Full references (including those not matched with items on IDEAS)

    Most related items

    These are the items that most often cite the same works as this one and are cited by the same works as this one.
    1. Dustmann, Christian & Glitz, Albrecht, 2011. "Migration and Education," Handbook of the Economics of Education, in: Erik Hanushek & Stephen Machin & Ludger Woessmann (ed.), Handbook of the Economics of Education, edition 1, volume 4, chapter 0, pages 327-439, Elsevier.
    2. George Messinis, 2009. "Earnings and Languages in the Family: Second-Generation Australians," The Economic Record, The Economic Society of Australia, vol. 85(s1), pages 59-73, September.
    3. Melissa Clark & David Jaeger, 2006. "Natives, the foreign-born and high school equivalents: new evidence on the returns to the GED," Journal of Population Economics, Springer;European Society for Population Economics, vol. 19(4), pages 769-793, October.
    4. Chiswick, Barry R. & DebBurman, Noyna, 2004. "Educational attainment: analysis by immigrant generation," Economics of Education Review, Elsevier, vol. 23(4), pages 361-379, August.
    5. Chunbei Wang & Le Wang, 2011. "Language Skills and the Earnings Distribution Among Child Immigrants," Industrial Relations: A Journal of Economy and Society, Wiley Blackwell, vol. 50(2), pages 297-322, April.
    6. Euwals, Rob & Dagevos, Jaco & Gijsberts, Mérove & Roodenburg, Hans, 2007. "Immigration, Integration and the Labour Market: Turkish Immigrants in Germany and the Netherlands," IZA Discussion Papers 2677, Institute of Labor Economics (IZA).
    7. Aldashev, Alisher & Gernandt, Johannes & Thomsen, Stephan L., 2009. "Language usage, participation, employment and earnings: Evidence for foreigners in West Germany with multiple sources of selection," Labour Economics, Elsevier, vol. 16(3), pages 330-341, June.
    8. Aldashev, Alisher & Gernandt, Johannes & Thomsen, Stephan L., 2007. "Earnings Prospects for People with Migration Background in Germany," ZEW Discussion Papers 07-031, ZEW - Leibniz Centre for European Economic Research.
    9. Gao, Wenshu & Smyth, Russell, 2011. "Economic returns to speaking 'standard Mandarin' among migrants in China's urban labour market," Economics of Education Review, Elsevier, vol. 30(2), pages 342-352, April.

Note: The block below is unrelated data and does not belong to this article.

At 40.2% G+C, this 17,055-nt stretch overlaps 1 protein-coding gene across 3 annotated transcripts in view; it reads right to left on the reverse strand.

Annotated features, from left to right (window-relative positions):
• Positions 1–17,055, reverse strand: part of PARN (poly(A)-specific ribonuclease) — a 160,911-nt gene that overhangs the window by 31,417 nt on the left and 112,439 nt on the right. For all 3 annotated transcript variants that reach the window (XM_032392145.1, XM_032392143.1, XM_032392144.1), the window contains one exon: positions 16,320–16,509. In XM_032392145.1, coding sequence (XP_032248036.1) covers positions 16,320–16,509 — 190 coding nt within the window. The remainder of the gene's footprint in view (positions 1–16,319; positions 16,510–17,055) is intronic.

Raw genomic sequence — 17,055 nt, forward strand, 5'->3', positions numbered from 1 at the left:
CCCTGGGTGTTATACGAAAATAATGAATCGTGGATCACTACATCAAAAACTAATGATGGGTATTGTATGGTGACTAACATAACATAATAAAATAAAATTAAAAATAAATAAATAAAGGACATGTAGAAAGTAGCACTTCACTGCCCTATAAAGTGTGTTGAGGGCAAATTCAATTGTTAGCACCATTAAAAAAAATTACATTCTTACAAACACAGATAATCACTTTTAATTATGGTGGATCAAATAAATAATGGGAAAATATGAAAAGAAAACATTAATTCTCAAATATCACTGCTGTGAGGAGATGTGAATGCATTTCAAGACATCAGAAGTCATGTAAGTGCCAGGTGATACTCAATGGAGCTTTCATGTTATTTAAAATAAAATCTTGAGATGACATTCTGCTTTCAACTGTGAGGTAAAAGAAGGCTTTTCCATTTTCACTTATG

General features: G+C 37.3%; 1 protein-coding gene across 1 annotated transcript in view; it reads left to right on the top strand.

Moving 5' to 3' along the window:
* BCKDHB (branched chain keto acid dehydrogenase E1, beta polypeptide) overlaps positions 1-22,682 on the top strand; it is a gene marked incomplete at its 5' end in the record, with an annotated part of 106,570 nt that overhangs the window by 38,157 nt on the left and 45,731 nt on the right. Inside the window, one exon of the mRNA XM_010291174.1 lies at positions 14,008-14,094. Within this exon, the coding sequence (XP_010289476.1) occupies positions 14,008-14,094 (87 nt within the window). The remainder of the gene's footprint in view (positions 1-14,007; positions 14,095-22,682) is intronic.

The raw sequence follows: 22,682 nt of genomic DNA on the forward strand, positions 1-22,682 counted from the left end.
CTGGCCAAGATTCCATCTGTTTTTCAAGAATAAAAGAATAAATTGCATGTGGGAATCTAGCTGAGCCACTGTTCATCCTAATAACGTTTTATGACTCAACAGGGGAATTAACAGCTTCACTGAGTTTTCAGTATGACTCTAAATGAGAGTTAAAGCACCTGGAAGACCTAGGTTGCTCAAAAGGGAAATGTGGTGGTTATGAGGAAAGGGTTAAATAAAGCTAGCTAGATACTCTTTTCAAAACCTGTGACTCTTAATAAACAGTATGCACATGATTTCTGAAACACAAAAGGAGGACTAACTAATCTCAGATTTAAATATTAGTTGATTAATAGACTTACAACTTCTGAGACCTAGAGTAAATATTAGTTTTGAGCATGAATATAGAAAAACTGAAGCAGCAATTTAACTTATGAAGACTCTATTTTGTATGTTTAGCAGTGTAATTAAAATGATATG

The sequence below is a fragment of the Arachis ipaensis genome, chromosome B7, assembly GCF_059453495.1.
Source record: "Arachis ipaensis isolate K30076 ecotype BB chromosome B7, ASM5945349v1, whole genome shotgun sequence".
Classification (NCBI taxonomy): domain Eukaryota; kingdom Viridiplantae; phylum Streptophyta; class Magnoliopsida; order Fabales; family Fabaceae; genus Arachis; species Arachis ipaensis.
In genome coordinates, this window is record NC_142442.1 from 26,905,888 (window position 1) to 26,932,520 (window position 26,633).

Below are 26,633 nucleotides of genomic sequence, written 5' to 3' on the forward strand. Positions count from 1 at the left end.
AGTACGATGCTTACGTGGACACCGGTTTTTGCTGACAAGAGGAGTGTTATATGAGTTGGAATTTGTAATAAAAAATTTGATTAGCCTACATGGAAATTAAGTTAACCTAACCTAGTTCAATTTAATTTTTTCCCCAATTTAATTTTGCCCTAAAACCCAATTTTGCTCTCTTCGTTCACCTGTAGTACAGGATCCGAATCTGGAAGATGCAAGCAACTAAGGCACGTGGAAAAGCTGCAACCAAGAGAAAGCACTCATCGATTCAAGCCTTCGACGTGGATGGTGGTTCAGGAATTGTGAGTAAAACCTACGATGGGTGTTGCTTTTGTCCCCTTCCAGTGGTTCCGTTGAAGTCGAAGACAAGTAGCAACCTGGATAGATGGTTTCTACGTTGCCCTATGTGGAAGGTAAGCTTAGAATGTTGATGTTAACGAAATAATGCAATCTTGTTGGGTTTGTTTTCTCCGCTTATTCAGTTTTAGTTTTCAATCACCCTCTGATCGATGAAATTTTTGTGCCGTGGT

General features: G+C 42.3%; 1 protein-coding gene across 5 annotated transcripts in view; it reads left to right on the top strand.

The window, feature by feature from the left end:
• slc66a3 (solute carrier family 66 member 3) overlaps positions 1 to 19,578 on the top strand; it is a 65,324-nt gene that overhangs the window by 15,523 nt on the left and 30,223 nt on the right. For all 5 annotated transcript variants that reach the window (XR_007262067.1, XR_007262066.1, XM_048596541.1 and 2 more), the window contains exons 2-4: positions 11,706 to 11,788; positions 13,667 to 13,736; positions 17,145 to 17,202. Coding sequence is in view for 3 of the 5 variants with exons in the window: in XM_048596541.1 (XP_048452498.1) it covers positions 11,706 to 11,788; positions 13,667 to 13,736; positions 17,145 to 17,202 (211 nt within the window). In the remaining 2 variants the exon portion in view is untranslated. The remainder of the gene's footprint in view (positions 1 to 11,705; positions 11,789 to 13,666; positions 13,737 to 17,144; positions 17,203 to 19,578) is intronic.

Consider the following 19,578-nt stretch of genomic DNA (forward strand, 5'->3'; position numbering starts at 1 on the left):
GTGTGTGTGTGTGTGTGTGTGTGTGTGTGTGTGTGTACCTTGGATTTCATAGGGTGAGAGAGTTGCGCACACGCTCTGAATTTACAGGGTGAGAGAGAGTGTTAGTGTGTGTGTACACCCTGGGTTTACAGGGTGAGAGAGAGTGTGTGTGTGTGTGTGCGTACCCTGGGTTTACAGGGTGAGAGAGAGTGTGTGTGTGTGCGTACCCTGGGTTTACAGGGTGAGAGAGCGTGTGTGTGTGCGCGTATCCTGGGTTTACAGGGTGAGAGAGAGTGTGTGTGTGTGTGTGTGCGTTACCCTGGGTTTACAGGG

10. Gunnar Isacsson, 2004. "Estimating the economic return to educational levels using data on twins," Journal of Applied Econometrics, John Wiley & Sons, Ltd., vol. 19(1), pages 99-119.
    11. Santiago Budría & Carlos Martinez de Ibarreta & Pablo Swedberg, 2017. "The impact of host language proficiency across the immigrants’ earning distribution in Spain," IZA Journal of Migration and Development, Springer;Forschungsinstitut zur Zukunft der Arbeit GmbH (IZA), vol. 7(1), pages 1-27, December.
    12. Karbownik, Krzysztof & Myck, Michal, 2012. "For Some Mothers More Than Others: How Children Matter for Labour Market Outcomes When Both Fertility and Female Employment Are Low," IZA Discussion Papers 6933, Institute of Labor Economics (IZA).
    13. Bernd Fitzenberger & Aderonke Osikominu & Robert Völter, 2006. "Imputation Rules to Improve the Education Variable in the IAB Employment Subsample," Schmollers Jahrbuch : Journal of Applied Social Science Studies / Zeitschrift für Wirtschafts- und Sozialwissenschaften, Duncker & Humblot, Berlin, vol. 126(3), pages 405-436.
    14. Hipólito Simón & Esteban Sanromá & Raúl Ramos, 2008. "Labour segregation and immigrant and native-born wage distributions in Spain: an analysis using matched employer–employee data," Spanish Economic Review, Springer;Spanish Economic Association, vol. 10(2), pages 135-168, June.